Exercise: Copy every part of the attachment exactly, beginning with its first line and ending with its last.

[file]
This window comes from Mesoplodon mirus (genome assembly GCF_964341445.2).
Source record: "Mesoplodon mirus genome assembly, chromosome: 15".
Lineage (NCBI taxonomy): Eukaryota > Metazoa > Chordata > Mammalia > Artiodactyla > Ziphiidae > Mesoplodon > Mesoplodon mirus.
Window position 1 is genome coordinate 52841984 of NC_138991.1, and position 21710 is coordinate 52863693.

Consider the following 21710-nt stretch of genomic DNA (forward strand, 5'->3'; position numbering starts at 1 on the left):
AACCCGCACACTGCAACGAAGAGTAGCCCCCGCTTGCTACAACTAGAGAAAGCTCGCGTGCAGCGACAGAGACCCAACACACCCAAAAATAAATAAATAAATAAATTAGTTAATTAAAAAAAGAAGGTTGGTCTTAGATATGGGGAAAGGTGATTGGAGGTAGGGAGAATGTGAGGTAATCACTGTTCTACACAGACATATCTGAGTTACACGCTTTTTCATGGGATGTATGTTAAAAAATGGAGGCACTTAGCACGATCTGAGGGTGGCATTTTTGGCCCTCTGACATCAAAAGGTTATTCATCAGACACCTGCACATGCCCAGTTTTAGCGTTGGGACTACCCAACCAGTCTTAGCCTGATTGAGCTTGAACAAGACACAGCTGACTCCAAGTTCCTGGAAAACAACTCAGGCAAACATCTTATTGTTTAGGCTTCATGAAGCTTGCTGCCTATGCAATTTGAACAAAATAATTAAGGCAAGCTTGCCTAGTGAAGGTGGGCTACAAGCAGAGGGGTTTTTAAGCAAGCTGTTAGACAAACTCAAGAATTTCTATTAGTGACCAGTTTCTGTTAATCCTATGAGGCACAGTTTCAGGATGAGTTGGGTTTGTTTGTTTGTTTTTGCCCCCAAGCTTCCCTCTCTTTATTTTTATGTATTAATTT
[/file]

This window comes from Mesoplodon mirus (genome assembly GCF_964341445.2).
Source record: "Mesoplodon mirus genome assembly, chromosome: 15".
Lineage (NCBI taxonomy): Eukaryota > Metazoa > Chordata > Mammalia > Artiodactyla > Ziphiidae > Mesoplodon > Mesoplodon mirus.
Window position 1 is genome coordinate 52841984 of NC_138991.1, and position 21710 is coordinate 52863693.

Consider the following 21710-nt stretch of genomic DNA (forward strand, 5'->3'; position numbering starts at 1 on the left):
AACCCGCACACTGCAACGAAGAGTAGCCCCCGCTTGCTACAACTAGAGAAAGCTCGCGTGCAGCGACAGAGACCCAACACACCCAAAAATAAATAAATAAATAAATTAGTTAATTAAAAAAAGAAGGTTGGTCTTAGATATGGGGAAAGGTGATTGGAGGTAGGGAGAATGTGAGGTAATCACTGTTCTACACAGACATATCTGAGTTACACGCTTTTTCATGGGATGTATGTTAAAAAATGGAGGCACTTAGCACGATCTGAGGGTGGCATTTTTGGCCCTCTGACATCAAAAGGTTATTCATCAGACACCTGCACATGCCCAGTTTTAGCGTTGGGACTACCCAACCAGTCTTAGCCTGATTGAGCTTGAACAAGACACAGCTGACTCCAAGTTCCTGGAAAACAACTCAGGCAAACATCTTATTGTTTAGGCTTCATGAAGCTTGCTGCCTATGCAATTTGAACAAAATAATTAAGGCAAGCTTGCCTAGTGAAGGTGGGCTACAAGCAGAGGGGTTTTTAAGCAAGCTGTTAGACAAACTCAAGAATTTCTATTAGTGACCAGTTTCTGTTAATCCTATGAGGCACAGTTTCAGGATGAGTTGGGTTTGTTTGTTTGTTTTTGCCCCCAAGCTTCCCTCTCTTTATTTTTATGTATTAATTT